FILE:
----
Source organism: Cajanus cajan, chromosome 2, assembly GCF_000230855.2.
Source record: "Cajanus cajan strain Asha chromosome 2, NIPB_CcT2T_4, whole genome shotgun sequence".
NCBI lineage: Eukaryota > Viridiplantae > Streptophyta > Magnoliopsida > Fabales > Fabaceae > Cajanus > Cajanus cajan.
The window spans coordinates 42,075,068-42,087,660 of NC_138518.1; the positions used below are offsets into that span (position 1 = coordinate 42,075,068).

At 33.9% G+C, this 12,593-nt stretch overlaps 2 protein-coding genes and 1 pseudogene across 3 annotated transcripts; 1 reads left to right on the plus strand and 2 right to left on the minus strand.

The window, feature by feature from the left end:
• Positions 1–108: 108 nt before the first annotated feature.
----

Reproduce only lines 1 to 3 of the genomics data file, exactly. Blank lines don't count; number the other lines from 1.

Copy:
Source organism: Cajanus cajan, chromosome 2, assembly GCF_000230855.2.
Source record: "Cajanus cajan strain Asha chromosome 2, NIPB_CcT2T_4, whole genome shotgun sequence".
NCBI lineage: Eukaryota > Viridiplantae > Streptophyta > Magnoliopsida > Fabales > Fabaceae > Cajanus > Cajanus cajan.